My phone buzzing around 7.40am is the call to arms. The text comes through “walking this morning?” Whether I go or not, every morning at 8.00am a group of not-so-young women meet at the Khandallah Park swimming pool and begin their ascent. We are no Hillarys or Tenzings but the climb up Mt Kau Kau is no walk in the park, despite its location. It is a challenge for all of us though some are fitter than others.
The track, in the heart of suburbia, transports us to the New Zealand bush as soon as we enter. Ferns, trees, moss and climbers mingle in their special configuration. As we walk birds sing and we spot white necked tuis and pretty fantails. The kererus whirr as they fly to perch on a branch and watch us pass. Seemingly unafraid of people it is no wonder they were almost wiped out when the Europeans settlers arrived.
After a steep hill climb and several flights of wooden steps we reach farmland and wander across grassy fields in what I have dubbed the English section of the walk. As I traverse this part of the climb I imagine myself in Wainwright’s Lake District or the Pennines, although I know the gorse and bright blue sky belie this.
At various points along the way there is a clearing and we get a glimpse of the city. With its green hills and twinkling blue harbour it’s an impressive sight on a beautiful day. However our walks are not constrained by the weather and many the time we’ve battled our way up in wind, mist and rain with no hope of seeing anything once we got to the top.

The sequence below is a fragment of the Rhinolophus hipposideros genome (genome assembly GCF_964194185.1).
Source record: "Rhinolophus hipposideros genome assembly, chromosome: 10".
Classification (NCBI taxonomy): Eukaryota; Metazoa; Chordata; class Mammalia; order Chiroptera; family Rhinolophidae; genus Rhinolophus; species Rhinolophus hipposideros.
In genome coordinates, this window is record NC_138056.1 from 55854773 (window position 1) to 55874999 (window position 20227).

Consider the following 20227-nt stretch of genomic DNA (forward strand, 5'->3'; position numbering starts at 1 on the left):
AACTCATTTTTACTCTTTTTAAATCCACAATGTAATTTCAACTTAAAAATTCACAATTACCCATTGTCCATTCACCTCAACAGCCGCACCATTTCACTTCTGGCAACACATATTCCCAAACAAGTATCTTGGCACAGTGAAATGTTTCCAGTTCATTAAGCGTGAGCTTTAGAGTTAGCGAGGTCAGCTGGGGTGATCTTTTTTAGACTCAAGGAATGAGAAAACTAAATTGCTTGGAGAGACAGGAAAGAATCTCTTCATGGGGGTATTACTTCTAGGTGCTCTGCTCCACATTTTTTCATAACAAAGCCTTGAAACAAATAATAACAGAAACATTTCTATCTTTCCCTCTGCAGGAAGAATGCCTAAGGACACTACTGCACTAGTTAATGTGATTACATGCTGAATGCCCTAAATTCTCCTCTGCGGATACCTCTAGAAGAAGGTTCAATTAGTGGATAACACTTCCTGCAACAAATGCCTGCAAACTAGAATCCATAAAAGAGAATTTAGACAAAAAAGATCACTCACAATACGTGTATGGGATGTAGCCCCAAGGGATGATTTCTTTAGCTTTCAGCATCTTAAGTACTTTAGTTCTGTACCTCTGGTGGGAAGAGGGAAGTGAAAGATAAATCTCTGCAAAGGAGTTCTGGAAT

The panorama of the city before us is the reward for the stiff climb and then comes the pleasure of descent. We scramble down a hill before clambering over the stile nicknamed the Hillary Step and re-entering the bush.
Now we’re in what some think is the most special part of the walk. With its dark trunked trees and heavy canopy this area of bush has a magical air to it and a hobbit or wizard wouldn’t seem out of place.
On Wednesdays we walk with gloves, not for the cold but because it’s Weedy Wednesday, the day we stop for 10 minutes on our way down to pull out the flourishing weeds clogging up the wooden steps.
A disparate group, we are united in our enjoyment of walking and appreciation of such a lovely place to walk on our doorstep. We chat as we trudge along, steepness of track and fitness permitting, and have come to know each other well.
Some days we don’t see anyone else but usually we see other regulars. On a nice day there are lots of people, enjoying the fresh air, the exercise and the bush. We see walkers and runners, old and young, fit and unfit, and lots of dogs. We’ve got to know the dogs as well as we know the owners and they love the freedom of romping up the track.
After our arrival back in Khandallah Park we sometimes stop for coffee – or sometimes not. We know that the next day most of us will be up again, enjoying the bush and the company as we complete our daily but pleasurable grind, the ascent of Mt Kau Kau.
About the Author:
Clare Gleeson is a New Zealand historian, librarian and travel writer who enjoys exploring her own country as well as those further afield. She has a travel blog at